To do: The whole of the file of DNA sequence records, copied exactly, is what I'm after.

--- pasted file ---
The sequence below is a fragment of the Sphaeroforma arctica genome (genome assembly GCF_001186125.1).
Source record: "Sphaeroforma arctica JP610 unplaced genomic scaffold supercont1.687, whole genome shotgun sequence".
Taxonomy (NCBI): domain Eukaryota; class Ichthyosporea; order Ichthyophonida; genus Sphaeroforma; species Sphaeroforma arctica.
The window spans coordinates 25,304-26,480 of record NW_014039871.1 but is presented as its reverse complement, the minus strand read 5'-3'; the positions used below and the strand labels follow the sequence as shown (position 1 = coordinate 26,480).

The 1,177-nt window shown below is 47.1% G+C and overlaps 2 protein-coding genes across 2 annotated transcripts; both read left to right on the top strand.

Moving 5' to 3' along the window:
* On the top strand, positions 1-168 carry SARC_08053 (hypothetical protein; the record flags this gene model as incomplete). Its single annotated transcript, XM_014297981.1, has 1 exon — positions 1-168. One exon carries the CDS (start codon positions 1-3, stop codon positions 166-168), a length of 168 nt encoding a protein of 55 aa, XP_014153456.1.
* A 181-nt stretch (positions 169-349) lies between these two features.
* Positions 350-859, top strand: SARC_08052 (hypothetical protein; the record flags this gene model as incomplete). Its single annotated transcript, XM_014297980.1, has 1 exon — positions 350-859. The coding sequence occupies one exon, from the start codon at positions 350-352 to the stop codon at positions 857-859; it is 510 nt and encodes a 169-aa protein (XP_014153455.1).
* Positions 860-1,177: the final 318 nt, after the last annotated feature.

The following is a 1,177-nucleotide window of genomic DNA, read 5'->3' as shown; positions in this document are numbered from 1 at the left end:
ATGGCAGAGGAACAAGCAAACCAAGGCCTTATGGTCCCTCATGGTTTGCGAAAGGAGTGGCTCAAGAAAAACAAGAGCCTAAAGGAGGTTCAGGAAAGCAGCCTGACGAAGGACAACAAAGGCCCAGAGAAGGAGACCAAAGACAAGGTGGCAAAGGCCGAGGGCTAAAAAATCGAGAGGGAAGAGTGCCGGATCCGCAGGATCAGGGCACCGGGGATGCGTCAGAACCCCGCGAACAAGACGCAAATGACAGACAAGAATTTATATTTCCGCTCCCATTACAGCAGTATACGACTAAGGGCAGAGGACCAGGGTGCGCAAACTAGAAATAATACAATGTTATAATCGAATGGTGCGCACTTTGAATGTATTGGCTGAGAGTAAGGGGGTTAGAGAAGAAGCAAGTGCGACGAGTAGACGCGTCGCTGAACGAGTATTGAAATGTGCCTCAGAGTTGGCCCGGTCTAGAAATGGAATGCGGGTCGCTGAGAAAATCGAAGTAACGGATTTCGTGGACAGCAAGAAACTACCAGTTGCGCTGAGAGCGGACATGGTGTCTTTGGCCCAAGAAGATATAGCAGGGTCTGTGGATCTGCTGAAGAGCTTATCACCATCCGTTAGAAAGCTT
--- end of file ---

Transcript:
The sequence below is a fragment of the Sphaeroforma arctica genome (genome assembly GCF_001186125.1).
Source record: "Sphaeroforma arctica JP610 unplaced genomic scaffold supercont1.687, whole genome shotgun sequence".
Taxonomy (NCBI): domain Eukaryota; class Ichthyosporea; order Ichthyophonida; genus Sphaeroforma; species Sphaeroforma arctica.
The window spans coordinates 25,304-26,480 of record NW_014039871.1 but is presented as its reverse complement, the minus strand read 5'-3'; the positions used below and the strand labels follow the sequence as shown (position 1 = coordinate 26,480).

The 1,177-nt window shown below is 47.1% G+C and overlaps 2 protein-coding genes across 2 annotated transcripts; both read left to right on the top strand.

Moving 5' to 3' along the window:
* On the top strand, positions 1-168 carry SARC_08053 (hypothetical protein; the record flags this gene model as incomplete). Its single annotated transcript, XM_014297981.1, has 1 exon — positions 1-168. One exon carries the CDS (start codon positions 1-3, stop codon positions 166-168), a length of 168 nt encoding a protein of 55 aa, XP_014153456.1.
* A 181-nt stretch (positions 169-349) lies between these two features.
* Positions 350-859, top strand: SARC_08052 (hypothetical protein; the record flags this gene model as incomplete). Its single annotated transcript, XM_014297980.1, has 1 exon — positions 350-859. The coding sequence occupies one exon, from the start codon at positions 350-352 to the stop codon at positions 857-859; it is 510 nt and encodes a 169-aa protein (XP_014153455.1).
* Positions 860-1,177: the final 318 nt, after the last annotated feature.

The following is a 1,177-nucleotide window of genomic DNA, read 5'->3' as shown; positions in this document are numbered from 1 at the left end:
ATGGCAGAGGAACAAGCAAACCAAGGCCTTATGGTCCCTCATGGTTTGCGAAAGGAGTGGCTCAAGAAAAACAAGAGCCTAAAGGAGGTTCAGGAAAGCAGCCTGACGAAGGACAACAAAGGCCCAGAGAAGGAGACCAAAGACAAGGTGGCAAAGGCCGAGGGCTAAAAAATCGAGAGGGAAGAGTGCCGGATCCGCAGGATCAGGGCACCGGGGATGCGTCAGAACCCCGCGAACAAGACGCAAATGACAGACAAGAATTTATATTTCCGCTCCCATTACAGCAGTATACGACTAAGGGCAGAGGACCAGGGTGCGCAAACTAGAAATAATACAATGTTATAATCGAATGGTGCGCACTTTGAATGTATTGGCTGAGAGTAAGGGGGTTAGAGAAGAAGCAAGTGCGACGAGTAGACGCGTCGCTGAACGAGTATTGAAATGTGCCTCAGAGTTGGCCCGGTCTAGAAATGGAATGCGGGTCGCTGAGAAAATCGAAGTAACGGATTTCGTGGACAGCAAGAAACTACCAGTTGCGCTGAGAGCGGACATGGTGTCTTTGGCCCAAGAAGATATAGCAGGGTCTGTGGATCTGCTGAAGAGCTTATCACCATCCGTTAGAAAGCTT